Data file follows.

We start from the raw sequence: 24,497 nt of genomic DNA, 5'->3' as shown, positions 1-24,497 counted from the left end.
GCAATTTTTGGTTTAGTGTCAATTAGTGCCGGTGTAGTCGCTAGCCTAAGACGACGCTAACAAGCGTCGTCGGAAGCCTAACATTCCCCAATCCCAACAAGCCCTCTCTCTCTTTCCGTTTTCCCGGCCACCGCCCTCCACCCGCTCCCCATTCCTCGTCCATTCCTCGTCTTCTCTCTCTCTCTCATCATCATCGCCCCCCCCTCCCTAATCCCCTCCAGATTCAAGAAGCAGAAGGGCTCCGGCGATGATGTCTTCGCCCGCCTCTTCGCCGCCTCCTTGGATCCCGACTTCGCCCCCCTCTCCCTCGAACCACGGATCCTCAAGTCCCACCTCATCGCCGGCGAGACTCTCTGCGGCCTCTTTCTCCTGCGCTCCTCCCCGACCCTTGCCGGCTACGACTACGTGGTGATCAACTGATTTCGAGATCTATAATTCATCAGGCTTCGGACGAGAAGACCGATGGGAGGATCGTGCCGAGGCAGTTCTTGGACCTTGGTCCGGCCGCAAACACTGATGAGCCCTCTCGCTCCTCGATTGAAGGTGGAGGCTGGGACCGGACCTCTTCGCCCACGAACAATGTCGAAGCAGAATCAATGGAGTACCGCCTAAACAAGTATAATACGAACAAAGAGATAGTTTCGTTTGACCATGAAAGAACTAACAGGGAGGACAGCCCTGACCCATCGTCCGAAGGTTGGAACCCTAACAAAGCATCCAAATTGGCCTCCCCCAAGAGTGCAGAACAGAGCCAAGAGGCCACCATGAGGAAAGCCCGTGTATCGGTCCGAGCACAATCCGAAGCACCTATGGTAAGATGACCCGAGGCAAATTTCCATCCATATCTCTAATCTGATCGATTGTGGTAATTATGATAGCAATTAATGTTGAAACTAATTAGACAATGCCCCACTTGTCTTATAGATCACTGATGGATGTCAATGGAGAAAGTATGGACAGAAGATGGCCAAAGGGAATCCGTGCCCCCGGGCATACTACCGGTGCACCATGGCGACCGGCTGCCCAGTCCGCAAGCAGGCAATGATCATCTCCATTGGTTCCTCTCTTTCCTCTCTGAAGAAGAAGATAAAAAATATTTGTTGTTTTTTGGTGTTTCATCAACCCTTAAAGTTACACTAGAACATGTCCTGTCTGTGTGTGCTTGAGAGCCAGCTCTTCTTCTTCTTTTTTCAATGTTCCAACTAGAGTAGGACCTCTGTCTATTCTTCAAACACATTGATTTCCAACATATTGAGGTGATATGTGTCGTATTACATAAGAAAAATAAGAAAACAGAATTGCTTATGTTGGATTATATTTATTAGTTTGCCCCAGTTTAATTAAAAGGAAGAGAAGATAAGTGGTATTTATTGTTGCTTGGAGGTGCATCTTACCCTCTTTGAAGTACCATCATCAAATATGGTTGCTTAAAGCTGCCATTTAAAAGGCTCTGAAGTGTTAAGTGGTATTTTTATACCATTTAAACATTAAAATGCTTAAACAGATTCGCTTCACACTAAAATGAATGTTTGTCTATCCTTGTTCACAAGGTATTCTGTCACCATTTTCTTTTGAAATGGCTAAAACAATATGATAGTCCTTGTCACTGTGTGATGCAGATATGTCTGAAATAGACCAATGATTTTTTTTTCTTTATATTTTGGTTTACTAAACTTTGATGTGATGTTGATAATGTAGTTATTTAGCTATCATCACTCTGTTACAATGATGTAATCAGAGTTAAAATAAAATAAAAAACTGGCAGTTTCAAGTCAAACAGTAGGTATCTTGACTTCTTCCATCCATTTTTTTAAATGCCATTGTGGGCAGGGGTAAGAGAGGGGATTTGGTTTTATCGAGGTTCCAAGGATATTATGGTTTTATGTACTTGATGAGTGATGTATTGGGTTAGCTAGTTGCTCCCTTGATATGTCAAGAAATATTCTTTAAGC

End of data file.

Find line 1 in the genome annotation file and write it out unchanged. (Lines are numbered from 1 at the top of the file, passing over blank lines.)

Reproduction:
We start from the raw sequence: 24,497 nt of genomic DNA, 5'->3' as shown, positions 1-24,497 counted from the left end.